By Thomas Lawrence, Ph.D., P.E., Member ASHRAE; Jason Perry, Associate Member ASHRAE; Tyler Alsen, Student Member ASHRAE
About the Authors
Thomas Lawrence, Ph.D., P.E., is senior public service associate in the Faculty of Engineering, Jason Perry is research engineer at the Engineering Outreach Service, and Tyler Alsen is a graduate student, at the University of Georgia in Athens, Ga.
©2012 This excerpt taken from the article of the same name which appeared in ASHRAE Journal, vol. 54, no. 5, May 2012.
Using recycled or reclaimed water systems is a regular part of the urban infrastructure in some regions of the world. In areas that are normally thought of as "humid" or at least not as water-stressed, recent concerns about water availability due to population growth or shifting climate are opening up a much larger market for water reclaim and reuse in the built environment.
To avoid confusion, the term "condensate collection" in this article refers strictly to the capture and reuse of cooling coil condensate from air-conditioning systems, and does not include the very different process of collecting condensate in steam systems for reuse. This water source is being increasingly recognized as a valuable resource, particularly in warm-humid or hot-humid climate zones.
The overall intent here is to apply recent techniques in evaluating condensate collection potential and reuse to see if easy to apply generalizations can be made regarding where condensate collection would be recommended or perhaps even mandated. The use of reclaimed water sources such as condensate collection is one strategy for reducing overall potable water consumption.
ASHRAE and the International Code Council (ICC) have programs developed for green building construction. ASHRAE released its Standard 189.1-2009 in January 2010, while the ICC has just published its International Green Construction Code, or IgCC.
Both Standard 189.1 and the IgCC require the use of condensate collection and reuse for new construction and major renovation projects. However, limited guidance is found in the literature concerning where and when mandating
condensate collection would be recommended. In some climates, the amount of condensate expected is practically zero, so requiring a condensate collection system would not be as practical or recommended. The primary motivation for this study was to develop and present a method for predicting the amount of condensate and making recommendations on when condensate collection should be considered mandatory.
Several attempts to estimate condensate have been previously published. A typical hourly condensate production rate was reported by Guz for buildings in San Antonio, Texas, of between 0.1 and 0.3 gallons of water per ton of cooling (0.11 and 0.32 L per kW of cooling), or approximately 0.5 gallons/hour per 1,000 ft2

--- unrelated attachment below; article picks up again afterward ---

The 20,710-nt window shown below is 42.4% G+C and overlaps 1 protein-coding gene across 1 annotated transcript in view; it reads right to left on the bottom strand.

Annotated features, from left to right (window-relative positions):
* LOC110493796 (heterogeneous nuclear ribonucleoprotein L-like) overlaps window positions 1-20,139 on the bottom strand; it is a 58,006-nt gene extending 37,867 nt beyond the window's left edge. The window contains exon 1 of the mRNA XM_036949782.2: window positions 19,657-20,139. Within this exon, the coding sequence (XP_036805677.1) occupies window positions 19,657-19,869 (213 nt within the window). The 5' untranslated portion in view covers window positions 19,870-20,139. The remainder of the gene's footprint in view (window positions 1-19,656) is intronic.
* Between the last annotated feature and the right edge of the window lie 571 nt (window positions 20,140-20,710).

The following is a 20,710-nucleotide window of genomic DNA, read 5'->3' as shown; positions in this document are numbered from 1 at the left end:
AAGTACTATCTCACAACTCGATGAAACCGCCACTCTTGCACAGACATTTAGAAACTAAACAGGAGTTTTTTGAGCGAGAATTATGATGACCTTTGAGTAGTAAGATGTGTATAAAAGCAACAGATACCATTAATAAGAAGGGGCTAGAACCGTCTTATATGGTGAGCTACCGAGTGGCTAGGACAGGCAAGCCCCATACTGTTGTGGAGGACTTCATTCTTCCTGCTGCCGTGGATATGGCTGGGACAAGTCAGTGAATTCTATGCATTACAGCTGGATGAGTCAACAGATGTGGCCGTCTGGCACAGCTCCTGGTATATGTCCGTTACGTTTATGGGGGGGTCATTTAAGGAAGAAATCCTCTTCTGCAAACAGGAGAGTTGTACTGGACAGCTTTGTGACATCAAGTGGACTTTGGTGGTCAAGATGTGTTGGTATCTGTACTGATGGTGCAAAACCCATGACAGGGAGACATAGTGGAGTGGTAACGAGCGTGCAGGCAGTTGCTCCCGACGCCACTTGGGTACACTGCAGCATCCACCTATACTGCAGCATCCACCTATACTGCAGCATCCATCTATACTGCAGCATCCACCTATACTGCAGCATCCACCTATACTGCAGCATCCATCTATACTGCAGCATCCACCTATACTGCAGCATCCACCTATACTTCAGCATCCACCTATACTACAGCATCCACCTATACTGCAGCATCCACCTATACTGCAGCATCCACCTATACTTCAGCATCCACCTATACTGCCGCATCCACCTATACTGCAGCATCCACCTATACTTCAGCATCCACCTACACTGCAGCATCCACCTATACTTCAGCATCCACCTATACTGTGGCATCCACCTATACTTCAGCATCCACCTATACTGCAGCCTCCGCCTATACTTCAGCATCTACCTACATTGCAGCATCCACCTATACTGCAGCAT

of conditioned floor space (2.0 L/hour per 100 m² of conditioned floor space). At these rates of collection, condensate recovery systems were determined to be financially viable for buildings in excess of 100,000 ft2 (9300 m²). While this provides a useful guideline for areas with a climate similar to San Antonio, it is not readily applicable to other areas and climates.
Bryant and Ahmed reported in 2008 a simplified model based on empirical data from a case study in Qatar, predicting condensate generation for a "normal" commercial air-conditioning system to be 8 gallons of condensate per ton of cooling (8.6 L per kW of cooling) for each day with a dew-point temperature in excess of 60°F (15.5°C). Painter reported a methodology to predict condensate production from dedicated outdoor air-handling units with energy recovery systems for buildings in Dallas, Houston and San Antonio, Texas, comparing the difference in humidity ratio across the system cooling coils.
Lawrence, et al., developed a method for evaluating the amount of condensate collected from a typical air-handling unit based on the amount of incoming outdoor air and its temperature and relative humidity. This method predicts the collected condensate using hourly weather data for when mechanical cooling would be expected, and accounts for the potential of using economizer cooling when that would make sense. The method was validated using data collected from a field study during the cooling season of 2009. The method predicts the volume of condensate annually collected from a unit volume flow of incoming outdoor air. Application of this method to the varied climatic conditions of the U.S. was described in Lawrence and Perry.
This study approached the topic of condensate collection with three specific purposes. The first was to develop a method to characterize the total annual amount of condensate collected using correlations with local weather data parameters. Next, was to evaluate the economics associated with a typical condensate collection system. Finally, these results would be analyzed for generalizations regarding regions where condensate collection would be recommended from an economic and/or environmental impact perspective.
Selection of Cities and Weather Data Parameters
A set of 47 cities in the United States was selected for this study, with these shown on the map in Figure 1
. Although this study only looked at cities in the U.S., developing correlations between the amount of condensate and weather data parameters allows the results and conclusions to be applicable anywhere. The first step toward this goal is to check if correlations can be derived for the amount of condensate collected with respect to readily available weather data parameters.
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